Aggressive Therapy Warranted for Gleason 10 Prostate Cancer
Regardless of treatment modality, men with Gleason 10 prostate cancer have high 5-year overall survival rates, new study finds.
Aggressive therapy with curative intent appears to be highly successful in men with Gleason score (GS) 10 prostate cancer (PCa), according to a new study published in the International Journal of Radiation, Oncology, Biology, Physics.
“Overall, we found that survival outcomes following definitive treatment for Gleason score 10 prostate cancer are actually quite good, with 5-year overall survival rates approaching 80% regardless of treatment modality,” said study investigator Amar U. Kishan, MD, from the Department of Radiation Oncology at the University of California, Los Angeles.
The team did not find any robust differences in outcomes associated with any specific upfront treatments, although external beam radiation therapy (EBRT) plus brachytherapy with long-term androgen-deprivation therapy (ADT) appeared to be associated with superior distant metastasis-free survival (DMFS). Overall, multimodality treatment with an emphasis on both local and systemic control is critical for men with GS 10 disease, according to the researchers.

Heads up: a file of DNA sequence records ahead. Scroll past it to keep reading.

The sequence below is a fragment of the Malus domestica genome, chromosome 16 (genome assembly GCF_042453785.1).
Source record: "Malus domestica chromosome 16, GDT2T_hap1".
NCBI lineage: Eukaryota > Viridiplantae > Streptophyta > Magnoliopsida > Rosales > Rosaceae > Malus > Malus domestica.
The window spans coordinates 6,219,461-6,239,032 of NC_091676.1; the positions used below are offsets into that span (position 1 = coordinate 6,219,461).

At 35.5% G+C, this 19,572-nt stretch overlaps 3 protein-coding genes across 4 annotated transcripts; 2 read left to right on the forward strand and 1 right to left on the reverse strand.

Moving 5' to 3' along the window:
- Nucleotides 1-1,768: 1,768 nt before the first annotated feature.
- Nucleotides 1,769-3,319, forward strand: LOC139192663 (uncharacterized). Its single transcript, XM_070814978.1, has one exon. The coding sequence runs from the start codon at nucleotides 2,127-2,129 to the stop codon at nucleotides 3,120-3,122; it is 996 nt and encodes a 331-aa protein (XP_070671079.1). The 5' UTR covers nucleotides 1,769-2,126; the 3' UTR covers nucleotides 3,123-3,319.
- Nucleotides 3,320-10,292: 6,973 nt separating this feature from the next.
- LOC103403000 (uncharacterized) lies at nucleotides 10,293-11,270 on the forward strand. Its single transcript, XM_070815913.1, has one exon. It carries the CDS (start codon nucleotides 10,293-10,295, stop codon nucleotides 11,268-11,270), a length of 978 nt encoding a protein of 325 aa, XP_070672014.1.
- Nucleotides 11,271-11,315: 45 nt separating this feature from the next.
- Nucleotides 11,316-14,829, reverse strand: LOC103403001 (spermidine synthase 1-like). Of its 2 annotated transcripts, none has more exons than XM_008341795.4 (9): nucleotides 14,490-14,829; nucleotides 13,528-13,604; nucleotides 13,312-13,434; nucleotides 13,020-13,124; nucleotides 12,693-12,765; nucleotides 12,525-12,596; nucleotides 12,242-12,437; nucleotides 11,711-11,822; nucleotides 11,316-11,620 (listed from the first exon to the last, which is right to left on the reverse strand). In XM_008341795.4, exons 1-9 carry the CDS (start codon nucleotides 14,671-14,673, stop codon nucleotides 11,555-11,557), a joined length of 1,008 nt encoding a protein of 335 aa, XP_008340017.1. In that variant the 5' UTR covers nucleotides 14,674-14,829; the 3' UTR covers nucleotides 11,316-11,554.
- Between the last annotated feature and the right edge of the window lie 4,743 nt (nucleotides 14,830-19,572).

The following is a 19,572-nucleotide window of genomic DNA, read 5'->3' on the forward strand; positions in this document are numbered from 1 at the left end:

Because of the rarity of GS 10 PCa, there has not been a great deal of investigation into the long-term clinical outcomes and overall prognosis for this patient population. Dr Kishan and his collaborators examined a cohort of 112 patients with biopsy-proven GS 10 disease. All of the men received definitive treatment with either radical prostatectomy (RP), EBRT, or EBRT plus brachytherapy from January 2000 to December 2013.
Of the 112 patients, 26 had undergone RP, 48 underwent EBRT, and 38 received EBRT with a brachytherapy boost. The researchers used Kaplan-Meier method to estimate overall survival (OS), cancer-specific survival (CSS), and DMFS. The median follow-up was 4.9 years (3.9 years for RP, 4.8 years for EBRT, and 5.7 years for EBRT plus brachytherapy). In this cohort, significantly more patients who received EBRT alone received upfront ADT (98%) than patients who received EBRT plus brachytherapy (79%). ADT duration, however, was similar (24 vs 22.5 months).